Guest Column: Social distancing is teaching Generation Z the limits of a virtual world


Guest columnist Michael Bugeja believes Generation Z will revive “Iowa nice.”

Michael Bugeja

I thought in 2004 that social media would exhaust and divide us, making us uncivil and even hostile. Now I have hope for young people.

Social distancing, partisan politics and isolation may put an end to the culture of “Iowa nice.” But the emerging generation just might save it.

I have lived most of my life in the Midwest but came to know “Iowa nice” upon my arrival in 2003 at Iowa State University. Cellphones were in use then, but students mostly kept them in book bags and said hello to each other and professors on the campus green.

We agreed to disagree most of the time, even on hot-button topics. The Huffington Post blamed that tendency for slower advancement on progressive ideals that once were “the cornerstone of the state.”

There were plenty of sexist, racist, xenophobic and other offensive incidents that undercut belief in Iowa nice.

I experienced that in my Dec. 26, 2006, Register essay, titled “Let conscience guide debate on immigration,” noting how then-President Ronald Reagan viewed the matter. A reader clipped my commentary and penned profanity-laced warnings in the margins: “Why don’t you talk to the people who really know the cost of these rotten, stupid (profane slur) to us taxpayers.”

Do people still clip articles, write in margins, put stamps on letters and mail them? Or has technology made that too labor-intensive when we can tweet?

I believe, philosophically, in Iowa nice. We all have ordinary, public, worst and best selves. Our ordinary self, the one our friends and family see every day, may need a moral wake-up call now and then. Our public self, which we exhibit at work, may be opinionated but mostly kept in check. Our worst self includes road rage, hate and bias.

Our best self, rooted in the conscience, aspires to higher ideals with acts of kindness, forgiveness, gratitude, compassion, empathy and grace.

Technology has undermined that, too. I have tracked it for decades.

My 2004 book, “Interpersonal Divide: The Search for Community in a Technological Age,” (Oxford Univ. Press), cast doubt on claims of tech companies promising a near-utopian virtual future. We were supposed to work less and be more inclusive, informed and democratic.

I foresaw the opposite. Home and work would blend, indistinguishable from each other. Journalism would falter. We would clump people into marketing groups whose members shared the same politics and prejudices. Instead of a global village, we would get a global mall. Social media would exhaust and divide us, making us uncivil and even hostile.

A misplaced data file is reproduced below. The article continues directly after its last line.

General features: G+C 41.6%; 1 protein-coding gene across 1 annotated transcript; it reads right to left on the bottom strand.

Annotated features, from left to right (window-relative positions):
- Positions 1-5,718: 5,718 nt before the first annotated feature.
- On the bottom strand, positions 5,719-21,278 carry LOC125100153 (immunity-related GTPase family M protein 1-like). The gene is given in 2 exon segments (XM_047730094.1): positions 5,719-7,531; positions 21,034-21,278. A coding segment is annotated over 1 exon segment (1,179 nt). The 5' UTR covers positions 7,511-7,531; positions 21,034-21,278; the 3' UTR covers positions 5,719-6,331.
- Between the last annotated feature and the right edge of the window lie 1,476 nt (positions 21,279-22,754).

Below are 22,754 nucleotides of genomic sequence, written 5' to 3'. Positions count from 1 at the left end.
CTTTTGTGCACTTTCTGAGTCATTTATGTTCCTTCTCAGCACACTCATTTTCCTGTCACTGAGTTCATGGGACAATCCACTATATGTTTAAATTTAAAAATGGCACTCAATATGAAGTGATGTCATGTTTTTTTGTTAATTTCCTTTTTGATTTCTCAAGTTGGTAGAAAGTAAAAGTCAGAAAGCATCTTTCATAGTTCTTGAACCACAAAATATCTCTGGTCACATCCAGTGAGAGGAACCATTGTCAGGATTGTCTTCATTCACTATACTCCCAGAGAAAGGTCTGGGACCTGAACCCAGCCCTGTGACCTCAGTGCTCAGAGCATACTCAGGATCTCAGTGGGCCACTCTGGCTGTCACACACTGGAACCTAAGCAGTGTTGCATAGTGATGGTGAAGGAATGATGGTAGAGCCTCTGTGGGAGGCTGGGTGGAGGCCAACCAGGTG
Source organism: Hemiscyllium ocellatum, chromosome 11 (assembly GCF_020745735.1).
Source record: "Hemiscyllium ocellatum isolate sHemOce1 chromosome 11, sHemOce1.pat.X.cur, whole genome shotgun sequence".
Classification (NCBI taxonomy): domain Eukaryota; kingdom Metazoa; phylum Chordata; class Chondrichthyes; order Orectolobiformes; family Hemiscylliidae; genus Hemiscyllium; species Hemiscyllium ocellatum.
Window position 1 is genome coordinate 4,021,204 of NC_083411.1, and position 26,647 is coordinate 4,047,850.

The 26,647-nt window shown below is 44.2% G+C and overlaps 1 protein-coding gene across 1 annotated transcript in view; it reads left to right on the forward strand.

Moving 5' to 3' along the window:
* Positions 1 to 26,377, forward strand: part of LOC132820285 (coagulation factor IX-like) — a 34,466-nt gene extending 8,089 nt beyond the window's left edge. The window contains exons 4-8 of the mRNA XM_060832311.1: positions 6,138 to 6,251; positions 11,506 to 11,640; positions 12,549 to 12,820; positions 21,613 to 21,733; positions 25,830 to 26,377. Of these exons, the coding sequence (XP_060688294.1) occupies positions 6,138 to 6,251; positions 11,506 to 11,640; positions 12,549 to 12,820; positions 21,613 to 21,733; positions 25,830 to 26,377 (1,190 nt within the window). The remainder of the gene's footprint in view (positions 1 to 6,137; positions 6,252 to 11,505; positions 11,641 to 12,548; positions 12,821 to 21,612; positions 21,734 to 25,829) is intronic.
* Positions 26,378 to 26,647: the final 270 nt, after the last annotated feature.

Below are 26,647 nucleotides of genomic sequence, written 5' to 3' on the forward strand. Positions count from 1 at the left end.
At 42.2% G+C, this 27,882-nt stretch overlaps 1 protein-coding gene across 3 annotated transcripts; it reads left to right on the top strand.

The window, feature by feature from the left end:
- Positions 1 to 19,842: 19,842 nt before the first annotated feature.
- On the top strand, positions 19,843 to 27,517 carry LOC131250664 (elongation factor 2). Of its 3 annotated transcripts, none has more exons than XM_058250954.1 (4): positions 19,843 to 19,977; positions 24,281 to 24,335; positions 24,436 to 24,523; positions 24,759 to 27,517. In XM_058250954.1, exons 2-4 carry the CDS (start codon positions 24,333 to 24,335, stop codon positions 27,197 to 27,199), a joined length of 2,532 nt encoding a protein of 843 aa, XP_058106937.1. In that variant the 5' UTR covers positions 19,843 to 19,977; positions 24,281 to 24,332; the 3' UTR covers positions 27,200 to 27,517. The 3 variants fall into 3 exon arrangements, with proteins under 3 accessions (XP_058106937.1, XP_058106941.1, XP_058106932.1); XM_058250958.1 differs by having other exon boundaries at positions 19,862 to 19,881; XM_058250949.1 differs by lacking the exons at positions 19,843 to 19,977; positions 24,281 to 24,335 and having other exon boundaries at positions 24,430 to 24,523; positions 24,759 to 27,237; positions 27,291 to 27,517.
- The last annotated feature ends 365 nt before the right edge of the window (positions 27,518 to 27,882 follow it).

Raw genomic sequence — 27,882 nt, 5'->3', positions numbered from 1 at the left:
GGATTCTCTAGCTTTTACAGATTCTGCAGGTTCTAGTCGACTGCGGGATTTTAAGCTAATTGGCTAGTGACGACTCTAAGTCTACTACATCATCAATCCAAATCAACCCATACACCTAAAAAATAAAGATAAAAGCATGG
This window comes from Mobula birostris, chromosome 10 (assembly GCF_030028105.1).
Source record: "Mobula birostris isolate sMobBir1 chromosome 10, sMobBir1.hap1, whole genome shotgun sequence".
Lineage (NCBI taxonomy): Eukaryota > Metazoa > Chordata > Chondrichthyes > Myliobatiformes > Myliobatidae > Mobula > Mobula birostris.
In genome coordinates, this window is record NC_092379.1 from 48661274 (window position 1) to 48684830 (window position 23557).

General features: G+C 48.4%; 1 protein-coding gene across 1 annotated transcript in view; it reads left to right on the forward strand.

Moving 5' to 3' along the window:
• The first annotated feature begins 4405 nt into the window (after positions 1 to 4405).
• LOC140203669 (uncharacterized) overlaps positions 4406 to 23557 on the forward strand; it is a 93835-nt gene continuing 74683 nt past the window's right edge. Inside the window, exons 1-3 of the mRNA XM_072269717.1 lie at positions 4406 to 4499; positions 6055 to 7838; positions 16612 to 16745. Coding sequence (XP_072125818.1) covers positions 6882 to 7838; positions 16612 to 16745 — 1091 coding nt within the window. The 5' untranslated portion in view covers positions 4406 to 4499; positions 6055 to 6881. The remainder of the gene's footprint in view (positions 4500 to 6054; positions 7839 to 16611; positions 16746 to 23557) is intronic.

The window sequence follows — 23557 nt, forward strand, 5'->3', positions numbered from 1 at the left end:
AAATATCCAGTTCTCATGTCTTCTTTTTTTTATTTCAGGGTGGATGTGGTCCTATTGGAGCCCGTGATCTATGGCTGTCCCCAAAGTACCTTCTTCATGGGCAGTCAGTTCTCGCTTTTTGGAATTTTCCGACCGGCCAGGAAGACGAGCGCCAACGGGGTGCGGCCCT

That did not augur well for Iowa nice.

The 2017 second edition — “Interpersonal Divide in the Age of the Machine” — affirmed those early projections and predicted we would exchange moral values for machine ones.

All the while, I shared my research in several columns in the Register, advocating for social media regulation and explaining technology’s role in reporter arrestsfake news and politics. I even advised families during holidays to “hide the router.” 

In “Twitter is a fountain of untruth and a test to Iowa’s culture of ‘nice,’” I noted how social media was ruining our rural legacy of helping others. Neighbors, I wrote, “were defined by their conscience, not by their political affiliation. It didn’t matter whether they were liberal or conservative, whether they voted for Hillary Clinton or Donald Trump.”

With digital diatribes about the 2020 election, that may no longer be the case.

Now factor in COVID-19. Technology has become a safe mechanism to ensure social distancing. We also fear each other. Half the population wears masks, the other half doesn’t. Even that has become political.

The Register reported in June that Democrats were twice as likely to wear a mask as Republicans. A new report shows 64 percent of Republicans are wearing masks. Among Democrats, 94 percent do.

Has coronavirus infected Iowa nice? Would you stop on a country road to help a stranger whose car slid into a ditch? Or would you overlook the well-being of others rather than be inconvenienced? Would fear of COVID-19 compel you to ignore the ditched vehicle and drive blithely on?

We might continue social distancing after an effective vaccine has been distributed and administered. We may trust each other less because of deep-seated fears and doubts about our neighbors.

There is hope.

The future of Iowa nice depends on Generation Z, those party-happy high schoolers and college students whose world, prior to COVID-19, was defined to large extent by technology. In 2019, before the virus, they spent seven or more hours on it for entertainment alone without counting school and homework.

The great awakening within this demographic is the recognition about limits of the virtual world.

Because they were deprived, they will treasure face-to-face interaction. Why not? They reluctantly attended digital proms and virtual commencement. Now they long to slow-dance again and kiss strangers. They will play sports and cheer wildly in the stands. They will protest, pray and party without risking punishment. They will pay tuition at residential universities and actually meet their professors.

References to Zoom and WebEx will revolt them.

But they will stop their fuel-efficient sedans or gas-guzzling pickups at the side of the road and help ditched strangers, too, no matter color or creed.

Michael Bugeja is an author and distinguished professor at Iowa State University, who also writes regularly for the Des Moines Register and Iowa Capital Dispatch.